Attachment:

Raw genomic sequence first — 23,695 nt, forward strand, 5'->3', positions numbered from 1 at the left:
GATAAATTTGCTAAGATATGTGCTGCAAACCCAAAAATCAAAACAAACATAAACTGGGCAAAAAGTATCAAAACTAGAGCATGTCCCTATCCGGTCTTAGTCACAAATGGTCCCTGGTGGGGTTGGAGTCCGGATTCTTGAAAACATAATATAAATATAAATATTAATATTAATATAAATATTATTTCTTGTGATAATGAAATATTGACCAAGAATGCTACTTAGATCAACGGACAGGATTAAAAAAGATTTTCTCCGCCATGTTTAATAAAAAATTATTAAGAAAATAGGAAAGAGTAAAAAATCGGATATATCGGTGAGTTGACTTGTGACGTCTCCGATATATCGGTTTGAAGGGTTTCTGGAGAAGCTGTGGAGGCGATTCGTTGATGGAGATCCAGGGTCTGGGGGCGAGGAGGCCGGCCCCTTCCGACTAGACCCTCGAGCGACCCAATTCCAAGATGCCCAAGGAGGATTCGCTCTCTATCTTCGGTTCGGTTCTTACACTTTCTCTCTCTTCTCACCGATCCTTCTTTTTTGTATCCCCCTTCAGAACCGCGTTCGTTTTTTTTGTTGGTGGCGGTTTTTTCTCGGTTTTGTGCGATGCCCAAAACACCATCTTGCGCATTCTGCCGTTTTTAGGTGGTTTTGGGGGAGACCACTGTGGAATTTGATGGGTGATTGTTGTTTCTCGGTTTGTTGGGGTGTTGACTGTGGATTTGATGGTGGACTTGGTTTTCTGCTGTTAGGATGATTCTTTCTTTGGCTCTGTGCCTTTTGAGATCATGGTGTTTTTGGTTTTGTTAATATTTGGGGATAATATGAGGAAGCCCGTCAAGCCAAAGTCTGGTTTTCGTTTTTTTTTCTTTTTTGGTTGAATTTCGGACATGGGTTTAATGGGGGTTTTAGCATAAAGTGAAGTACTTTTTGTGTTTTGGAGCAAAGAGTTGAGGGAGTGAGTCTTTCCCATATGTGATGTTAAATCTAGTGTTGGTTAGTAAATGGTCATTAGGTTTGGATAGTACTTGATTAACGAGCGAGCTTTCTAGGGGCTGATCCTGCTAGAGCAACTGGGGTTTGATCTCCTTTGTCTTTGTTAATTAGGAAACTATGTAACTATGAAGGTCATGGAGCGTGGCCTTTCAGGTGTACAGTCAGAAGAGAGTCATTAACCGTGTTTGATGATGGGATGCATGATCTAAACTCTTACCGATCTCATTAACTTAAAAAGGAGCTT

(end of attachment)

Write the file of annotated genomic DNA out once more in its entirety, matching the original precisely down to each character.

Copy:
Raw genomic sequence first — 23,695 nt, forward strand, 5'->3', positions numbered from 1 at the left:
GATAAATTTGCTAAGATATGTGCTGCAAACCCAAAAATCAAAACAAACATAAACTGGGCAAAAAGTATCAAAACTAGAGCATGTCCCTATCCGGTCTTAGTCACAAATGGTCCCTGGTGGGGTTGGAGTCCGGATTCTTGAAAACATAATATAAATATAAATATTAATATTAATATAAATATTATTTCTTGTGATAATGAAATATTGACCAAGAATGCTACTTAGATCAACGGACAGGATTAAAAAAGATTTTCTCCGCCATGTTTAATAAAAAATTATTAAGAAAATAGGAAAGAGTAAAAAATCGGATATATCGGTGAGTTGACTTGTGACGTCTCCGATATATCGGTTTGAAGGGTTTCTGGAGAAGCTGTGGAGGCGATTCGTTGATGGAGATCCAGGGTCTGGGGGCGAGGAGGCCGGCCCCTTCCGACTAGACCCTCGAGCGACCCAATTCCAAGATGCCCAAGGAGGATTCGCTCTCTATCTTCGGTTCGGTTCTTACACTTTCTCTCTCTTCTCACCGATCCTTCTTTTTTGTATCCCCCTTCAGAACCGCGTTCGTTTTTTTTGTTGGTGGCGGTTTTTTCTCGGTTTTGTGCGATGCCCAAAACACCATCTTGCGCATTCTGCCGTTTTTAGGTGGTTTTGGGGGAGACCACTGTGGAATTTGATGGGTGATTGTTGTTTCTCGGTTTGTTGGGGTGTTGACTGTGGATTTGATGGTGGACTTGGTTTTCTGCTGTTAGGATGATTCTTTCTTTGGCTCTGTGCCTTTTGAGATCATGGTGTTTTTGGTTTTGTTAATATTTGGGGATAATATGAGGAAGCCCGTCAAGCCAAAGTCTGGTTTTCGTTTTTTTTTCTTTTTTGGTTGAATTTCGGACATGGGTTTAATGGGGGTTTTAGCATAAAGTGAAGTACTTTTTGTGTTTTGGAGCAAAGAGTTGAGGGAGTGAGTCTTTCCCATATGTGATGTTAAATCTAGTGTTGGTTAGTAAATGGTCATTAGGTTTGGATAGTACTTGATTAACGAGCGAGCTTTCTAGGGGCTGATCCTGCTAGAGCAACTGGGGTTTGATCTCCTTTGTCTTTGTTAATTAGGAAACTATGTAACTATGAAGGTCATGGAGCGTGGCCTTTCAGGTGTACAGTCAGAAGAGAGTCATTAACCGTGTTTGATGATGGGATGCATGATCTAAACTCTTACCGATCTCATTAACTTAAAAAGGAGCTT